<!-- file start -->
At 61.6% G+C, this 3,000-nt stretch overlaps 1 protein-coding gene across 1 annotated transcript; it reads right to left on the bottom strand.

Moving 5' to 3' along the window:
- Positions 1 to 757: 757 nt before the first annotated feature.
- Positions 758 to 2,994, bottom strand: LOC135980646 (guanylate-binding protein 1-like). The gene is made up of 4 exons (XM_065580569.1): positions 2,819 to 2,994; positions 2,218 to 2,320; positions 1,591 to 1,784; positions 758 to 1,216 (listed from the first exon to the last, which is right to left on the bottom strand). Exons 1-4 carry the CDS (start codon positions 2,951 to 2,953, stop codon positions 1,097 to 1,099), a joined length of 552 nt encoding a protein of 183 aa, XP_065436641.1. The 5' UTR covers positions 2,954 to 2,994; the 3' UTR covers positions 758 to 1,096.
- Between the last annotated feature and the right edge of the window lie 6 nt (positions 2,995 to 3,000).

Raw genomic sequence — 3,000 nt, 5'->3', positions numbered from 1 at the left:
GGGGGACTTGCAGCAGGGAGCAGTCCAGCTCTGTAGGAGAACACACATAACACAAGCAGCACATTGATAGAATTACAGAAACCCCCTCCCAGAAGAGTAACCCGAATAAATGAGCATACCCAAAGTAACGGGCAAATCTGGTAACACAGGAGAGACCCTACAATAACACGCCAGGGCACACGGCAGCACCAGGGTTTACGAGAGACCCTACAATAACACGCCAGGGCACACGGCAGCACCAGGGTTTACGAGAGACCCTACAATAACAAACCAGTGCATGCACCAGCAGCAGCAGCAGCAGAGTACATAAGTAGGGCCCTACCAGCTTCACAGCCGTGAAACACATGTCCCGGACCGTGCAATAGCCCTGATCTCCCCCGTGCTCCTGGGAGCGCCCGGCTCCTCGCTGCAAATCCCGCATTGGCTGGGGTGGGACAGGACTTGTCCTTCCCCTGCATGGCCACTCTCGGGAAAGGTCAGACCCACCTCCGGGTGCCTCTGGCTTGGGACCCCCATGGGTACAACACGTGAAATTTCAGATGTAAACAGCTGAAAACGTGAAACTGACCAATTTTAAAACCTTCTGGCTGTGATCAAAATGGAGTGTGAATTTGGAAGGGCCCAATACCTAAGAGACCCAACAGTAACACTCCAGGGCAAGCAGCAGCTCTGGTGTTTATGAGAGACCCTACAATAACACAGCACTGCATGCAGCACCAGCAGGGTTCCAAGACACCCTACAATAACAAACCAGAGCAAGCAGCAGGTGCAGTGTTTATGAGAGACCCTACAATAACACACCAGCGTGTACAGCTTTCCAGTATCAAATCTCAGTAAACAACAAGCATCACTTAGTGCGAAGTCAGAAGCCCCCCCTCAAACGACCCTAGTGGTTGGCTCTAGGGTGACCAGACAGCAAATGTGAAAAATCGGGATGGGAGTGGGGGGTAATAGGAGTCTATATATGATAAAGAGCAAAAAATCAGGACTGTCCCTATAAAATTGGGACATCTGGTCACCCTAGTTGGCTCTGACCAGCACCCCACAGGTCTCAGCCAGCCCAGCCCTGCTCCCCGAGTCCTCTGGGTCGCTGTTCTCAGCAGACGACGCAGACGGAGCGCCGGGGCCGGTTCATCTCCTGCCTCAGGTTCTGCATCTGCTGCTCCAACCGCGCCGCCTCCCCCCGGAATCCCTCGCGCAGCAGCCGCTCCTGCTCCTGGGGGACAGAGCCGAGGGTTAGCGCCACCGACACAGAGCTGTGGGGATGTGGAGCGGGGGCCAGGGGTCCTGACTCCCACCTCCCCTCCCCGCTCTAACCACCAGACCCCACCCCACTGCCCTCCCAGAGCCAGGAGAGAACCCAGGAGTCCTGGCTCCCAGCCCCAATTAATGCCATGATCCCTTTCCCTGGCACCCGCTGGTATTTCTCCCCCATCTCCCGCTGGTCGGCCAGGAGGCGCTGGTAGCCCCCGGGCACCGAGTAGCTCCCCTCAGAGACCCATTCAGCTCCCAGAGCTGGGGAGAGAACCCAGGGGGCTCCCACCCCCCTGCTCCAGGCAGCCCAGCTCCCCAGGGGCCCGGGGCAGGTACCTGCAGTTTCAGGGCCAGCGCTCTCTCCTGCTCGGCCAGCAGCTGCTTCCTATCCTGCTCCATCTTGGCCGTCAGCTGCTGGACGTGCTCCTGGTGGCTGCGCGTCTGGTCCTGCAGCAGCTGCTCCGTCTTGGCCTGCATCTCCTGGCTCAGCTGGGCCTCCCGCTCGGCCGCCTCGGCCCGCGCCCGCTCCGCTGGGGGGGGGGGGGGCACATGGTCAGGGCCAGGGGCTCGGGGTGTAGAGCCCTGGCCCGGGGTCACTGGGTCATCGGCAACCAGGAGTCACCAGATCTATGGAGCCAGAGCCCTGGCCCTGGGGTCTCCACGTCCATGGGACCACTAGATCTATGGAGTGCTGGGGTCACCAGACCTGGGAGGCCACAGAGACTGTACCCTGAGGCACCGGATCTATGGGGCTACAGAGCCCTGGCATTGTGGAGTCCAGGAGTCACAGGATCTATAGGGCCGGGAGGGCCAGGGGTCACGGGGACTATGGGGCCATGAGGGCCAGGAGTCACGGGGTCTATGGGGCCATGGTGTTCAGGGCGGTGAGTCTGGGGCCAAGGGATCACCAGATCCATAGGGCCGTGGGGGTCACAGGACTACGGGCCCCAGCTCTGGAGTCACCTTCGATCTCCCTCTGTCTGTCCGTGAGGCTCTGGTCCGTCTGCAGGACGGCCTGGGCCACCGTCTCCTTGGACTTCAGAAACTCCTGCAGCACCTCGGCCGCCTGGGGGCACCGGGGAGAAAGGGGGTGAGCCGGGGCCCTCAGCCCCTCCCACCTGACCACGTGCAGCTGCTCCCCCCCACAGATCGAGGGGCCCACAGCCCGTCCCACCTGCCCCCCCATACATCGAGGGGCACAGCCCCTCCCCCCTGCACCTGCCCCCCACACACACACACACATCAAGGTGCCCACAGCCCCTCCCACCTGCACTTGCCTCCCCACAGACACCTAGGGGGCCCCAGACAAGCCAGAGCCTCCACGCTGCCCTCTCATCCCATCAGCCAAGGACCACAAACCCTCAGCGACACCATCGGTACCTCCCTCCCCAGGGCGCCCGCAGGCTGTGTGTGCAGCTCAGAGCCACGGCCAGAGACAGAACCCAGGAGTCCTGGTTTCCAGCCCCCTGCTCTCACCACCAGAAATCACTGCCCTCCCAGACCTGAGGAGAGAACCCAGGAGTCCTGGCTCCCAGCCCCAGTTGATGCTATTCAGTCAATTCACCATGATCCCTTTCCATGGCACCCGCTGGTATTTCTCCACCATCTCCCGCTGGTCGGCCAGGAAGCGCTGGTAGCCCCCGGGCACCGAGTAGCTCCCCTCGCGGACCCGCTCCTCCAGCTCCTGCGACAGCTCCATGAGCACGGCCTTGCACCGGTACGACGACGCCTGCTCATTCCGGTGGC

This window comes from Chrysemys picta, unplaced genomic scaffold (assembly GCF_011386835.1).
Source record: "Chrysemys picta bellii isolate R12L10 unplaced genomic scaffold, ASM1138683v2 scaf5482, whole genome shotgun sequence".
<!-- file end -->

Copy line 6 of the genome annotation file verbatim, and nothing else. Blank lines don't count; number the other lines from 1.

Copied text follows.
Raw genomic sequence — 3,000 nt, 5'->3', positions numbered from 1 at the left: